It's high truffle season—not the highly prized, exorbitantly priced fungus (that's October through December), but the highly prized, less exorbitantly priced little morsels of cocoa, sugar and cream. Chocolate truffles.
Because you can pick them up at stores all over town, they’re just what Doctor Love ordered for a last-minute Valentine’s gift. Or a belated "I'm sorry I forgot about Valentine's" gift. (It’s harder to stay angry when your mouth’s full of fudge.) But caveat emptor theobroma—chocolate buyer beware. Just because it has “truffle” in its name or comes with a big price tag doesn’t signify it's a quality confection.
Caveat emptor theobroma. Just because it has “truffle” in its name or comes with a big price tag doesn’t signify it's a quality confection.
Alibi Editor Christie Chisholm and new Copy Editor Erin Adair-Hodges joined me in a blind Alibi truffle taste test. There were two requirements: that they be "house brands" (made by or for the establishment that sells them) of “basic model” chocolate truffles. If a plain truffle is good, imagine what sparks might fly with a few extra ingredients.
Two local truffle makers, Enchantment Chocolates and Chocolate Café and Bakery, couldn't figure in to our results because their filled and flavored truffles didn't meet the "no frills" stipulation. We eventually winnowed our chocolate pool down to seven truffle makers, all vying for your Valentine's heart. We were surprised by the results. Three clear winners came out on top for three different reasons.
Like a chic black dress, something this well-made and elegant never goes out of style. Its "compact" and "polished appearance" is offset by a judicious dusting of chocolate flecks. We flipped for what tasted like fresh ingredients, and for the truffle's smooth, double-walled construction—a milk outer, a darker chocolate inner. "This inconspicuous detail lent complexity in taste and structure," Christie observed. "The buttery, caramel-like center dissolved in the mouth almost instantly, [with a] delicate, fading aftertaste. I felt satisfied when finished, but wouldn't have refused a whole box-full." Erin, impressed by how "not overwhelming or showy" these luxurious details were, likened it to "the Matt Damon of truffles."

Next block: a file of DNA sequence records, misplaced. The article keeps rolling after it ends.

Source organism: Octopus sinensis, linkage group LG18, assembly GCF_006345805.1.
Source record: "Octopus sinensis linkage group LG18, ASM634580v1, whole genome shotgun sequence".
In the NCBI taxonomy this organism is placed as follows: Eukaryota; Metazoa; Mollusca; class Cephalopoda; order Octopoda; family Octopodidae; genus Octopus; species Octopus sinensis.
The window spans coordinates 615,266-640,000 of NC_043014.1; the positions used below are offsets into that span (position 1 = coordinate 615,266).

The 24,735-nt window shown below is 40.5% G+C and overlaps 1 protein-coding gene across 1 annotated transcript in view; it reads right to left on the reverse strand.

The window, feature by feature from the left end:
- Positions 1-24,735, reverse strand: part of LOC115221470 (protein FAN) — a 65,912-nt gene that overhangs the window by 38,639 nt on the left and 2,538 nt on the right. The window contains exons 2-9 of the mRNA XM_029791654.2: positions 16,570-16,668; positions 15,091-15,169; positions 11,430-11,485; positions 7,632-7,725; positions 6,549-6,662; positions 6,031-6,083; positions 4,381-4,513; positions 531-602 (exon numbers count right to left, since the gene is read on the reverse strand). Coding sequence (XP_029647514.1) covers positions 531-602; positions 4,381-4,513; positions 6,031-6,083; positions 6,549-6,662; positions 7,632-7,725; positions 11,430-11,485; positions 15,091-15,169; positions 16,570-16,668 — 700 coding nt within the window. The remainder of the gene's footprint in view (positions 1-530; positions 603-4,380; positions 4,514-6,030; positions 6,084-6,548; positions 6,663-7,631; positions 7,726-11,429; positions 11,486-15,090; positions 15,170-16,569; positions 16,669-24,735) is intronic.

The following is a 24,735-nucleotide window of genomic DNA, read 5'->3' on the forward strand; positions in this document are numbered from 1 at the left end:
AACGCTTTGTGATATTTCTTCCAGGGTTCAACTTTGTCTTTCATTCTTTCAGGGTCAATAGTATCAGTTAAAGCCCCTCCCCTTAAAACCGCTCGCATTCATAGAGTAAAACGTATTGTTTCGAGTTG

Without knowing these medium-sized, deep chocolate truffles had been made by the The Candy Lady (aka Debbie Ball, the Mother of Naughty Desserts), Christie pegged it. "This was an interactive experience that embraced all meanings of the word 'sensual.' Downright titillating." Its dark chocolate shell was "obviously handmade with molds, which crafted a pleasantly suggestive sundial," and had notes of softened Amaretto, vanilla and spice. Biting into it was a pleasure—like a lover in a romance novel, it resisted coyly but only fleetingly. Ultimately, it succumbed to a rich, fudge brownie-like center that "suggests cake without being cake" to Erin. These "generous" levels engaged Erin's attention like George Clooney. Place these truffles on pillows for a memorable turndown service.
"Wine me, dine me," Trader Joe’s nude, European-style truffles coo. There's no chocolate coating on these French babies—only "redolent" cocoa powder that braces the tongue with a satin-gloved slap. Don't be frightened. The pungent bolt is gone as quickly as it comes on. "Once you're there, the texture is like how silk would taste," Christie wrote, "and the insinuative flavors keep you coming back." Buttery and complex, Erin thought this truffle "begs for wine, a fireplace and possibly a camel ride" with smoky foreign actor Omar Sharif. Pair it with something better than TJ's Three Buck Chuck.
$7.05 for four truffles
When stripped of its big name in our blind tasting, this "standard-bearer" of chocolates was, well, pretty standard, but still beautiful to behold. The aroma was "like Easter chocolate: confection-y, sucrose-laden, unremarkable," said Christie. "Still, the taste was agreeable if not memorable, and the truffle benefited from tiny pieces of what looked like toffee mixed in the center."
$4.49 for a box of 27 truffles
Like the Trader Joe's truffle, this supermarket brand is also organic and a product of France. We found the taste to be simpler and sweeter than the other European truffle we tried, with a smooth texture that crumbled slightly toward the end. "Not as dangerous—someone my mom would say [about], "Oh, I love him!" Erin wrote. Kind of like Antonio Banderas to TJ's Sharif.
$8.34 for four truffles
These truffles are oversized and uncomplicated, almost like a candy bar. "The shell looks unfortunately like a Milky Way bar on bottom, and the smell and taste isn't much different. Wait--did someone wad a Milky Way into a ball and call it a truffle?" wondered Christie. "The experience wasn't offensive, but I felt guilty eating it--an indulgence that wasn't worth the cost, financially or physically." If you're going for an impressively large treat, this is it.
$5 for a box of 12 truffles
Of the grocery store house-brands, this was the most expensive. It was also the most disappointing of the whole lot. "Looks like a turd rolled around on the forest floor," Christie deadpanned. "For decoration, it was rolled in monochromatic chocolate flakes, but the result was unsettling." It tasted like eating a stick of butter—in all the wrong ways. Erin concluded, "If I lived in a village where everyone had to make truffles, but I was boring and lazy, I would make this truffle."
The price of truffles bought at grocery stores do not include sales tax.